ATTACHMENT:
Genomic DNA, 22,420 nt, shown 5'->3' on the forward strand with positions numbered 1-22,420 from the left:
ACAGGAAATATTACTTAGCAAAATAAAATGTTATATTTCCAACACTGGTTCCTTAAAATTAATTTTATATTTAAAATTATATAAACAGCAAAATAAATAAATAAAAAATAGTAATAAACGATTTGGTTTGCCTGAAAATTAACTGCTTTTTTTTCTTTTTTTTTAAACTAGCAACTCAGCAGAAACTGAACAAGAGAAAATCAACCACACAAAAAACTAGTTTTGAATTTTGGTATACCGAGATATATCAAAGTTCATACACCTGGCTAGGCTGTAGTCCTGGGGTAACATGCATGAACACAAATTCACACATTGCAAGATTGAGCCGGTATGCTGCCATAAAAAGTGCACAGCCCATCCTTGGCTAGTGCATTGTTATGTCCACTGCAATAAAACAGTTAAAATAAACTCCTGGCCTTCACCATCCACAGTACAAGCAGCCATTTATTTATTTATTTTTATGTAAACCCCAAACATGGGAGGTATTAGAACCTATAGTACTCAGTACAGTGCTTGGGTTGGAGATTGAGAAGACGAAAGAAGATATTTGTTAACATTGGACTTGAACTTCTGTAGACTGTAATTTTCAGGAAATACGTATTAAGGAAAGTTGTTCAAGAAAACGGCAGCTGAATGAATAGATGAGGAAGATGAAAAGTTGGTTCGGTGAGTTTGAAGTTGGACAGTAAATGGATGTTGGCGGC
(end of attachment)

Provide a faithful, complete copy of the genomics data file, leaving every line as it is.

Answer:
Genomic DNA, 22,420 nt, shown 5'->3' on the forward strand with positions numbered 1-22,420 from the left:
ACAGGAAATATTACTTAGCAAAATAAAATGTTATATTTCCAACACTGGTTCCTTAAAATTAATTTTATATTTAAAATTATATAAACAGCAAAATAAATAAATAAAAAATAGTAATAAACGATTTGGTTTGCCTGAAAATTAACTGCTTTTTTTTCTTTTTTTTTAAACTAGCAACTCAGCAGAAACTGAACAAGAGAAAATCAACCACACAAAAAACTAGTTTTGAATTTTGGTATACCGAGATATATCAAAGTTCATACACCTGGCTAGGCTGTAGTCCTGGGGTAACATGCATGAACACAAATTCACACATTGCAAGATTGAGCCGGTATGCTGCCATAAAAAGTGCACAGCCCATCCTTGGCTAGTGCATTGTTATGTCCACTGCAATAAAACAGTTAAAATAAACTCCTGGCCTTCACCATCCACAGTACAAGCAGCCATTTATTTATTTATTTTTATGTAAACCCCAAACATGGGAGGTATTAGAACCTATAGTACTCAGTACAGTGCTTGGGTTGGAGATTGAGAAGACGAAAGAAGATATTTGTTAACATTGGACTTGAACTTCTGTAGACTGTAATTTTCAGGAAATACGTATTAAGGAAAGTTGTTCAAGAAAACGGCAGCTGAATGAATAGATGAGGAAGATGAAAAGTTGGTTCGGTGAGTTTGAAGTTGGACAGTAAATGGATGTTGGCGGC